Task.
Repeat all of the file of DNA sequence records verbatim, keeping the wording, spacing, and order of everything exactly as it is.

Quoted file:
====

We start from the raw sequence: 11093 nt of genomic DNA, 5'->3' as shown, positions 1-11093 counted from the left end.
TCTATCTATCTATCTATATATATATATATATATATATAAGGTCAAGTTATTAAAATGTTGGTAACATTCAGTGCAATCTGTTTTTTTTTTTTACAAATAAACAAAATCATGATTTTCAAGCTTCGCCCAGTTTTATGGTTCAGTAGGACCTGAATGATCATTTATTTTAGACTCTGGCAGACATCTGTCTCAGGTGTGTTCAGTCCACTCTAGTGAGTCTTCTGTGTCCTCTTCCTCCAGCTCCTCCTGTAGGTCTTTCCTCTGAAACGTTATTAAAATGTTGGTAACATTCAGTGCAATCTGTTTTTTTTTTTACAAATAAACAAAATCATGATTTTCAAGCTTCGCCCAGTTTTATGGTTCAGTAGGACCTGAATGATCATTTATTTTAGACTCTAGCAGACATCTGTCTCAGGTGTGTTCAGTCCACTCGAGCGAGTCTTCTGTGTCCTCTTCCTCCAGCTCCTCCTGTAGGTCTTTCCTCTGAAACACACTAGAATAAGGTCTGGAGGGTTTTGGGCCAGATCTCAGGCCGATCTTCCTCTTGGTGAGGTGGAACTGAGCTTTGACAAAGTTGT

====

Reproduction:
We start from the raw sequence: 11093 nt of genomic DNA, 5'->3' as shown, positions 1-11093 counted from the left end.
TCTATCTATCTATCTATATATATATATATATATATATAAGGTCAAGTTATTAAAATGTTGGTAACATTCAGTGCAATCTGTTTTTTTTTTTTACAAATAAACAAAATCATGATTTTCAAGCTTCGCCCAGTTTTATGGTTCAGTAGGACCTGAATGATCATTTATTTTAGACTCTGGCAGACATCTGTCTCAGGTGTGTTCAGTCCACTCTAGTGAGTCTTCTGTGTCCTCTTCCTCCAGCTCCTCCTGTAGGTCTTTCCTCTGAAACGTTATTAAAATGTTGGTAACATTCAGTGCAATCTGTTTTTTTTTTTACAAATAAACAAAATCATGATTTTCAAGCTTCGCCCAGTTTTATGGTTCAGTAGGACCTGAATGATCATTTATTTTAGACTCTAGCAGACATCTGTCTCAGGTGTGTTCAGTCCACTCGAGCGAGTCTTCTGTGTCCTCTTCCTCCAGCTCCTCCTGTAGGTCTTTCCTCTGAAACACACTAGAATAAGGTCTGGAGGGTTTTGGGCCAGATCTCAGGCCGATCTTCCTCTTGGTGAGGTGGAACTGAGCTTTGACAAAGTTGT